Day two of the Nothing Wrong/Everything Right 30-Day Experiment has been off to a less than perfect start. The Earthquake in Japan, the Tsunami’s, the nuclear reactor explosion and fire in the hills just west of Boulder and the blasting wind that woke us up many times during the night. I guess the universe said ok Mister, let see what you got?
I love a challenge don’t you? The earthquake, the tsunami, the wind are all natural phenomena so there is nothing wrong with these occurrences. However it appears we could learn from this about building cities and reactors in safer placers. A friend of mine said, “you don’t build a home on the side of a volcano, why would you build in reach of the ocean?” Is there anything wrong with this question?
The fire here is said to be human caused (as was the other recent one), so do we punish those who make these mistakes? Is a mistake doing something wrong or simply a mistake? We all make mistakes and some of them may have cost us relationships, jobs, new opportunities etc. but were we wrong?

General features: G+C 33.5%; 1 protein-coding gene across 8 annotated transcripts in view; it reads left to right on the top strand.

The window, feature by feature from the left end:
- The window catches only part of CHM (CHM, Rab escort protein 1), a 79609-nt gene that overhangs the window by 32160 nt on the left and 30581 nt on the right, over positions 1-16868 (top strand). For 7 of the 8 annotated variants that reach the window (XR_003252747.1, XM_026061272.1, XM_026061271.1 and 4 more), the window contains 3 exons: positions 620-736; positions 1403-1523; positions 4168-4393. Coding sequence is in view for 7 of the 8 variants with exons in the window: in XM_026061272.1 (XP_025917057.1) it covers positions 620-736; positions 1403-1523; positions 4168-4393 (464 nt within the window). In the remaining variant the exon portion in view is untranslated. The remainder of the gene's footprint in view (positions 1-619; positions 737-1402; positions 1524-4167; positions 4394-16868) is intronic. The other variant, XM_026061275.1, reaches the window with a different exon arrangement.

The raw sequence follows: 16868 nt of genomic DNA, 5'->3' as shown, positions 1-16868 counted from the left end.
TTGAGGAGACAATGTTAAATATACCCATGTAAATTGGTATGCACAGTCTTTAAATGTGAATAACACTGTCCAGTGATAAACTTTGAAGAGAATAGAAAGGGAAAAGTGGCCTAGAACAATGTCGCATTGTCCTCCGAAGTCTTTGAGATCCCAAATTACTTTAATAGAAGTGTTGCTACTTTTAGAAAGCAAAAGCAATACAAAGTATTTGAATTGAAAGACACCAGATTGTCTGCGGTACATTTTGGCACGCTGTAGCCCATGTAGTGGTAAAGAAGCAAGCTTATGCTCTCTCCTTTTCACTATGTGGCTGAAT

Today it feels like early spring and my morning run took me up this grassing valley into the hills and a beautiful pine forest. I thought of the Native American tradition of saying thank you to the four directions as I entered the pines and I stopped long enough to say thank the Earth for the beauty that surrounded me. There really is much to be thankful for and nature seems to a good reminder to appreciate what is around us.
How do we understand the incredible loss in Japan? Is there a greater force out their smacking the people of the nation around? I doubt it very much. Japan has long been prone to earthquakes so to live there means the threat of this kind of destruction. The loss of human lives is the hardest to understand but those who are gone are free of the drama of this life. May they be at peace!
Part of what I want to add to this experiment is that I want to share with you at least one link/video/podcast that I have found expansive: Here is a Youtube video you might appreciate and here is an interesting article.